Also the information that we gave out recently to turn off your Prius as it races away from you mis-applying the accelerator instead of the brake is also not correct.  There is no ignition to turn off, just a "power" button.  The gear shift is electronic and wouldn't let us select neutral and then turn off the car.  The good news here is that NASA proved that the throttle control and engine management computers on the Prius weren't the reason for the sudden accelerations.  We get back to work on finding a way to get it turned off at speed, but it's going to take awhile.  No dealer really wants to give us another Prius right now...
The armrest in the middle was a letdown.  It wasn’t high enough to be in a comfortable driving position and it had to be slid back in an awkward procedure to get it open.  One option that intrigued us was the solar powered fan to help keep the interior at a cooler temperature while the car is in a parking lot on a hot summer’s day.  This option comes with the moon roof, but if you want all the fancy electronics like navigation and what not, then you can’t have the moon roof.  The electronics cause the overall weight to be too high and so the moon roof is the easiest way to save the extra weight.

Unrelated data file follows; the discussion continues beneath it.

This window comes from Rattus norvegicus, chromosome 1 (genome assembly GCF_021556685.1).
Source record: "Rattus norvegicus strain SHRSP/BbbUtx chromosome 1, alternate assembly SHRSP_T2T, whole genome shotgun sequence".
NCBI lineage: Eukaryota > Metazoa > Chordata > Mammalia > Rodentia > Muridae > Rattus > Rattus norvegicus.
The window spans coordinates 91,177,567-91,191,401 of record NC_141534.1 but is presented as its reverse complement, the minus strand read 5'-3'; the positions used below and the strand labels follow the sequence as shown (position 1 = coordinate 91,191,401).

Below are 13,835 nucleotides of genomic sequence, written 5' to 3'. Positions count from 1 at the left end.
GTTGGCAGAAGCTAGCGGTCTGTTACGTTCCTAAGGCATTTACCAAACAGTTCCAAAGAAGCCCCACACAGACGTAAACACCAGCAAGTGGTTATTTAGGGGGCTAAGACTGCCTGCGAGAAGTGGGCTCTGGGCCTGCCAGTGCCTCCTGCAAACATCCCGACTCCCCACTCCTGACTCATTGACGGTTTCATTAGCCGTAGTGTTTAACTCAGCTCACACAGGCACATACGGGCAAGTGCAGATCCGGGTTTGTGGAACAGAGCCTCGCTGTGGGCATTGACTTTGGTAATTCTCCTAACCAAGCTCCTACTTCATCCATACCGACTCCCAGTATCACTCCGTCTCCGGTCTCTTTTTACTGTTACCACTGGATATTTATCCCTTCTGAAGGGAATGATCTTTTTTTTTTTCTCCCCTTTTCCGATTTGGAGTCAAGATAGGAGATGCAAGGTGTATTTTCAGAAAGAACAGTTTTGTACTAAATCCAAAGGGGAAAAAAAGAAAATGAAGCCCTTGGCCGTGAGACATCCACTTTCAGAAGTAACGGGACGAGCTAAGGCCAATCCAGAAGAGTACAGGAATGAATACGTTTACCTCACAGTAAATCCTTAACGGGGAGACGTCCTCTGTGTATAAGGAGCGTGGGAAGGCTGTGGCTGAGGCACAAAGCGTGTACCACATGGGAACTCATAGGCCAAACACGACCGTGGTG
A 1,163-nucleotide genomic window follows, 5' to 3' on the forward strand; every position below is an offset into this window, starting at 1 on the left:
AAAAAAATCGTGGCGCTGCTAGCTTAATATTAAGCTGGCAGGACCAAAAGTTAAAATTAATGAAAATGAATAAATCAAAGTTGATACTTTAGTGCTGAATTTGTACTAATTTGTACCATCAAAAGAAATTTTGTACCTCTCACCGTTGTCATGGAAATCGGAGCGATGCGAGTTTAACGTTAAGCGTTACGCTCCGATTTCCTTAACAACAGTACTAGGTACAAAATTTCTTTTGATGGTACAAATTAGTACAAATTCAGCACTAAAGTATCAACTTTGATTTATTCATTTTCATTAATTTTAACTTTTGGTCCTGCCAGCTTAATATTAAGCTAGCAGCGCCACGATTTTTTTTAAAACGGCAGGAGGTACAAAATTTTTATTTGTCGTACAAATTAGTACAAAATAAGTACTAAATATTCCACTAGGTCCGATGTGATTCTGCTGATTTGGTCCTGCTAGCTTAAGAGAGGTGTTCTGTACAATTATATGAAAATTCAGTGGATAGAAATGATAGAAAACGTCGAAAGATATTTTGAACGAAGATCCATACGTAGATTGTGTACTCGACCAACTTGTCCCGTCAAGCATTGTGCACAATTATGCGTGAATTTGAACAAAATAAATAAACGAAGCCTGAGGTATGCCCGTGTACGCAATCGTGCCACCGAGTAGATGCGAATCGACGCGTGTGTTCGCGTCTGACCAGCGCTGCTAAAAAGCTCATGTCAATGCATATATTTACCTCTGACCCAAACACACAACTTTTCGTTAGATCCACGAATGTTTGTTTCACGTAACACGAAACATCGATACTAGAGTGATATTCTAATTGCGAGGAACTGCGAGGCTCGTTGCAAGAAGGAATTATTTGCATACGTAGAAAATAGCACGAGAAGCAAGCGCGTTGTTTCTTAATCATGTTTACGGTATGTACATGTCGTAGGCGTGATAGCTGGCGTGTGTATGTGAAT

The dealer decided to wrap this car with an advertising body graphic.  The angle of the rear glass made it virtually impossible to see anything out the top glass portion.  The holes in the wrap were at such an angle that there was no opening to look through, only solid sticker.  We hate the split rear windows anyway, and this only aggravated us further.  Seriously, if you got cut off by an Olathe Toyota Prius lately, now you know why.  The drivers can’t see anything!


The mutated offspring of David Bowie and Optimus Prime.